Plating & Presentation Class: Session 2
12 Jun 2006
My class continued last week, after a Monday off for Memorial Day, with more beautiful food, this time focused on presentation of a buffet table. We focused on summery dishes... roasted fruits and vegetables, a spring vegetable fritatta, herb and aspic topped cheeses, a fresh fruit cascade with a bittersweet chocolate fondue, and perhaps my favorite, a mushroom ratatouille with potato medallions... fresh herbs sandwiched between two nearly sheer slices of potatoes, generously brushed with butter, and baked to a crisp... heavenly.
I've never bothered much with a buffet table before... I typically just fill up the table. But a properly set table can make a difference... and it's not as much a matter of whether it's attractive as much as functional. For example, providing some height makes dishes at the back of the table easier to reach (as well as being more interesting to look at). Hope, our chef, gave us some great tips:
Turn large bowls upside down and place under the tablecloth to add height
Make sure that there are places to set down plates on the buffet table to allow guests access to both hands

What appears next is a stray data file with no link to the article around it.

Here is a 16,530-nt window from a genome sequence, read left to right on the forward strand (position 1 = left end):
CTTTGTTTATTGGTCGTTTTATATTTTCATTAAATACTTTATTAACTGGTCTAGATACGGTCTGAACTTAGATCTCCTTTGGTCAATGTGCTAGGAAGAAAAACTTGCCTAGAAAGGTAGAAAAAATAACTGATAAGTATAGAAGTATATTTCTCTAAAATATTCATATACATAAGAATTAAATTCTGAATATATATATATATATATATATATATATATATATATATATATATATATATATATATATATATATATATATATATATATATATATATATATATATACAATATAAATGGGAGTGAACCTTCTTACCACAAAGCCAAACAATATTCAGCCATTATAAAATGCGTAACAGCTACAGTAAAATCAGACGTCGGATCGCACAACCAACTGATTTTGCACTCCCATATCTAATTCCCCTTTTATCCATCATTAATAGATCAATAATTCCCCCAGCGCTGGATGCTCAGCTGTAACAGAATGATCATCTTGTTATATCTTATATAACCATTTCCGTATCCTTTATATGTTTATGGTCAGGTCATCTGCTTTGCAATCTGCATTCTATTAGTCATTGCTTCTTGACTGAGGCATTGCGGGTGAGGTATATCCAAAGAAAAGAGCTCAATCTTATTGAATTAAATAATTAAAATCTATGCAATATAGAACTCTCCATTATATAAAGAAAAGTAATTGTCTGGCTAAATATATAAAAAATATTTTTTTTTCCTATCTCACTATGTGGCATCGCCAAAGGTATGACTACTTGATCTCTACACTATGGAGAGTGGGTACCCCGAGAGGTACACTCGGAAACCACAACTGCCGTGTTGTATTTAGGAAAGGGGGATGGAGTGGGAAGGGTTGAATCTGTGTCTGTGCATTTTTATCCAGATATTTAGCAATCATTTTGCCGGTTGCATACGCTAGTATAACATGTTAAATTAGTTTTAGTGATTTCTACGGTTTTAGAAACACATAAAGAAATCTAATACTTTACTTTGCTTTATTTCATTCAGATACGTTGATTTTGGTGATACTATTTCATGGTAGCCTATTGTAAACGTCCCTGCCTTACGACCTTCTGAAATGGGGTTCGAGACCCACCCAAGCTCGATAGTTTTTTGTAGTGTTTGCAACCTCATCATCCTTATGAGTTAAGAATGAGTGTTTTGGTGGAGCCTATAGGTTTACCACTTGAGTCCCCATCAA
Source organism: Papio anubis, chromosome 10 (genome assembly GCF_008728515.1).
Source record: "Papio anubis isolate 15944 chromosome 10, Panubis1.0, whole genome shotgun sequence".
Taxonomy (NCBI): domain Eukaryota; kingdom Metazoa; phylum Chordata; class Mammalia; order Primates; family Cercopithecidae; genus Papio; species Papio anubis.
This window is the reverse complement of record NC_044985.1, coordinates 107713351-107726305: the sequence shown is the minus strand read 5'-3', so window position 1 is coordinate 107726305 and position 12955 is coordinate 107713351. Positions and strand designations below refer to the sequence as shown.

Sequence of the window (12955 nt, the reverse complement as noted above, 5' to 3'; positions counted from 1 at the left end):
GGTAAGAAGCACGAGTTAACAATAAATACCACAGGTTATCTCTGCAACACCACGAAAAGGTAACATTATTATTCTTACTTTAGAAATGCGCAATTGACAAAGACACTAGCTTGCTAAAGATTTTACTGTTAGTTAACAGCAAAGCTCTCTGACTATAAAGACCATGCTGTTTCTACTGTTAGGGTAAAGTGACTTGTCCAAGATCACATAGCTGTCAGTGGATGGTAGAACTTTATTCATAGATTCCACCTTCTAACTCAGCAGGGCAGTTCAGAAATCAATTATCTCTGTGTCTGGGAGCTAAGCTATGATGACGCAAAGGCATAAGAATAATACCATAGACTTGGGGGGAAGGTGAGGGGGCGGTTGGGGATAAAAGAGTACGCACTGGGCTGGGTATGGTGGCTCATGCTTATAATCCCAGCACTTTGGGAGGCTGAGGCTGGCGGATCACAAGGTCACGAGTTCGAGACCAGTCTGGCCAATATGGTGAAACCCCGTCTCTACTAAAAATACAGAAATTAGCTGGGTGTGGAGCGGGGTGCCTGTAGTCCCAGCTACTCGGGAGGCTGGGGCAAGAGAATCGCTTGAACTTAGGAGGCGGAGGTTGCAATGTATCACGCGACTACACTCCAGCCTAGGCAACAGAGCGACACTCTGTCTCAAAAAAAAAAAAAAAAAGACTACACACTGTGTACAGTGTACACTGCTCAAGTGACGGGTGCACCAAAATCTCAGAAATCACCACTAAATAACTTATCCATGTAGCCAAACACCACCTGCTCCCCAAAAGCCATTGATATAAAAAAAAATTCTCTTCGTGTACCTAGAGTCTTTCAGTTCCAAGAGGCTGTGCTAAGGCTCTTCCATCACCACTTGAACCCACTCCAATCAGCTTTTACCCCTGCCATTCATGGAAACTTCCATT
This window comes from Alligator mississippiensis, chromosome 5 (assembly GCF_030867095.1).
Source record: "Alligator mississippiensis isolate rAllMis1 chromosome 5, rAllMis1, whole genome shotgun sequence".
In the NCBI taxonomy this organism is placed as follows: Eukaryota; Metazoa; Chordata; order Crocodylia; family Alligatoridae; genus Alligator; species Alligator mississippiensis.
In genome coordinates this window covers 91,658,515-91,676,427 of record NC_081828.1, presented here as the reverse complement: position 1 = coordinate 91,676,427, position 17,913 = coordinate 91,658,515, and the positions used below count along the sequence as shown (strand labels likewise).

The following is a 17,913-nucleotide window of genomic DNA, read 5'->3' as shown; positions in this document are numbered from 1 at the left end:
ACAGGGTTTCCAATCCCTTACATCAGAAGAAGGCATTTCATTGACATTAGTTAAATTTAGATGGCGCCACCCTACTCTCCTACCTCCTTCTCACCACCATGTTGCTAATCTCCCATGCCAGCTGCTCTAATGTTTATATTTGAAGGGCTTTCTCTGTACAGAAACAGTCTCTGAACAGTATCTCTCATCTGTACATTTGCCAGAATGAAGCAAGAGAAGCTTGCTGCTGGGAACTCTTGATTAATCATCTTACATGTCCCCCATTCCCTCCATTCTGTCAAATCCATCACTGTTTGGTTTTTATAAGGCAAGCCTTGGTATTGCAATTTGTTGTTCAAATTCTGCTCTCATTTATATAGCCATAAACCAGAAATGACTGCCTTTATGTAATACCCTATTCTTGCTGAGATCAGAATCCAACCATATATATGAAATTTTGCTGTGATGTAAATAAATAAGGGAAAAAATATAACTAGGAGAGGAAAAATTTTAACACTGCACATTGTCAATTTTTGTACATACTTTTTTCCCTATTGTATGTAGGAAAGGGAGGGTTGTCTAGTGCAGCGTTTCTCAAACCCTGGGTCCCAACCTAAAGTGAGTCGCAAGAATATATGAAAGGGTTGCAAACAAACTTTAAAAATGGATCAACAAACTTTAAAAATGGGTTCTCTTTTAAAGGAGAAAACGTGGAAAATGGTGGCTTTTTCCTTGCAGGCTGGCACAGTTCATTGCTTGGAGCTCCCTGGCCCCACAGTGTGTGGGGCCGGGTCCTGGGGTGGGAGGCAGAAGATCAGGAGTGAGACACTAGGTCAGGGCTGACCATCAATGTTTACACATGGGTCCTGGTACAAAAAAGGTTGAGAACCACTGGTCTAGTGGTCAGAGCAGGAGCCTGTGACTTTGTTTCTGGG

Be careful with tiered dishes. While they add height, the bottom layer may be hard to reach
Try fresh herbs (ideally related to the dishes) as a garnish between dishes
Pay attention to the order of the food. Salads should be near the front, the main dish at the end of the buffet.
(In case you were wondering, I am an Amazon affiliate, and purchases from links in this post to Amazon may earn me a nickel or two... so thanks!). blog comments powered by Disqus
Lara Ferroni is a former tech geek turned food geek who spends her days exploring the food culture of the Pacific Northwest. As a food writer and photographer, you might spy her learning to make kim chee in the back rooms of a local church, foraging for wild berries, or snapping away in the some of the Seattle and Portland's finest kitchens. You can find her work in publications such as Epicurious.com, Gourmet.com, Edible Communities (Seattle, San Francisco), Seattle Magazine, Seattle Metropolitan as well as numerous cookbooks, including Doughnuts: Simple and Delicious Recipes to Make at Home.